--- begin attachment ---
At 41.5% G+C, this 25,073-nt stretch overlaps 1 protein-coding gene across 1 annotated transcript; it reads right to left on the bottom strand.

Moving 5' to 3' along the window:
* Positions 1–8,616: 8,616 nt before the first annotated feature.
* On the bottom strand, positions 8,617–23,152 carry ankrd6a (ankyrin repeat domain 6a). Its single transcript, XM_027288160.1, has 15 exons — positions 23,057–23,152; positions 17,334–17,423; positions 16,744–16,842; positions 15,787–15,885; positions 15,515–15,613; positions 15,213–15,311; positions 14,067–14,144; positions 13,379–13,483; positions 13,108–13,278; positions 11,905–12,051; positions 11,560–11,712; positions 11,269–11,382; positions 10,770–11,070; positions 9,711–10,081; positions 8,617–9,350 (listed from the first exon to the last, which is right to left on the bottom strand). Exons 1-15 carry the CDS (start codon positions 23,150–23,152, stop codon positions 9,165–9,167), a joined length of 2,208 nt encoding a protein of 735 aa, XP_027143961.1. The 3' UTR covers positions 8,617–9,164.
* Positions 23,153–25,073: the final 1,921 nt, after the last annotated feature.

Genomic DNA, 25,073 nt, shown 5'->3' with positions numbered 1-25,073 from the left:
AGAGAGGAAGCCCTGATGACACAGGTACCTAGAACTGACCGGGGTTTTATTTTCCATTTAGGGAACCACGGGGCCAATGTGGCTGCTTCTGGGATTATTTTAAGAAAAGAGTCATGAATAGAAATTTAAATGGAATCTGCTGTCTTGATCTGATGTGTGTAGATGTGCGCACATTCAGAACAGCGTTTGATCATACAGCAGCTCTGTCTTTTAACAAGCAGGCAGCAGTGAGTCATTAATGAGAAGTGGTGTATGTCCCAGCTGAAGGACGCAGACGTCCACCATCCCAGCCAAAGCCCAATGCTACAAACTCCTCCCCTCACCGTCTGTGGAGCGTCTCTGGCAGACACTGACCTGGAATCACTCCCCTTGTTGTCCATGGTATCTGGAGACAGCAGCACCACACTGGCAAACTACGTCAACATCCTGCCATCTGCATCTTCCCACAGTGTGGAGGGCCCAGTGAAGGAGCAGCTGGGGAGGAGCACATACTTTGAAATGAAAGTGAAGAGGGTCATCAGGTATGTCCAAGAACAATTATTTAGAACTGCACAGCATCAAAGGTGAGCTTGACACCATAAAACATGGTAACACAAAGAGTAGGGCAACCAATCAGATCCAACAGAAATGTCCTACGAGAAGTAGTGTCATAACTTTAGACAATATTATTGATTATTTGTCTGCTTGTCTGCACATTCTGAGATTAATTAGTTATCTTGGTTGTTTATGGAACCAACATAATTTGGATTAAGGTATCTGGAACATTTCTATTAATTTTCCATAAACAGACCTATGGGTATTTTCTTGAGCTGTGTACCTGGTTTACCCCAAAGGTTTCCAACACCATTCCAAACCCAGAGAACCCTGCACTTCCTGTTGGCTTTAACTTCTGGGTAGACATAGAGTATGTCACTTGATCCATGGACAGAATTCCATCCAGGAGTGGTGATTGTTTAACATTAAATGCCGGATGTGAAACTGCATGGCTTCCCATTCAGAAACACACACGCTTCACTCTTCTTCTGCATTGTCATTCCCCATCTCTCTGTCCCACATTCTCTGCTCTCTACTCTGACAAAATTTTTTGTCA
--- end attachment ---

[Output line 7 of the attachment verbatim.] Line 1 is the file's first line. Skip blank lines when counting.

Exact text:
AGAGAGGAAGCCCTGATGACACAGGTACCTAGAACTGACCGGGGTTTTATTTTCCATTTAGGGAACCACGGGGCCAATGTGGCTGCTTCTGGGATTATTTTAAGAAAAGAGTCATGAATAGAAATTTAAATGGAATCTGCTGTCTTGATCTGATGTGTGTAGATGTGCGCACATTCAGAACAGCGTTTGATCATACAGCAGCTCTGTCTTTTAACAAGCAGGCAGCAGTGAGTCATTAATGAGAAGTGGTGTATGTCCCAGCTGAAGGACGCAGACGTCCACCATCCCAGCCAAAGCCCAATGCTACAAACTCCTCCCCTCACCGTCTGTGGAGCGTCTCTGGCAGACACTGACCTGGAATCACTCCCCTTGTTGTCCATGGTATCTGGAGACAGCAGCACCACACTGGCAAACTACGTCAACATCCTGCCATCTGCATCTTCCCACAGTGTGGAGGGCCCAGTGAAGGAGCAGCTGGGGAGGAGCACATACTTTGAAATGAAAGTGAAGAGGGTCATCAGGTATGTCCAAGAACAATTATTTAGAACTGCACAGCATCAAAGGTGAGCTTGACACCATAAAACATGGTAACACAAAGAGTAGGGCAACCAATCAGATCCAACAGAAATGTCCTACGAGAAGTAGTGTCATAACTTTAGACAATATTATTGATTATTTGTCTGCTTGTCTGCACATTCTGAGATTAATTAGTTATCTTGGTTGTTTATGGAACCAACATAATTTGGATTAAGGTATCTGGAACATTTCTATTAATTTTCCATAAACAGACCTATGGGTATTTTCTTGAGCTGTGTACCTGGTTTACCCCAAAGGTTTCCAACACCATTCCAAACCCAGAGAACCCTGCACTTCCTGTTGGCTTTAACTTCTGGGTAGACATAGAGTATGTCACTTGATCCATGGACAGAATTCCATCCAGGAGTGGTGATTGTTTAACATTAAATGCCGGATGTGAAACTGCATGGCTTCCCATTCAGAAACACACACGCTTCACTCTTCTTCTGCATTGTCATTCCCCATCTCTCTGTCCCACATTCTCTGCTCTCTACTCTGACAAAATTTTTTGTCA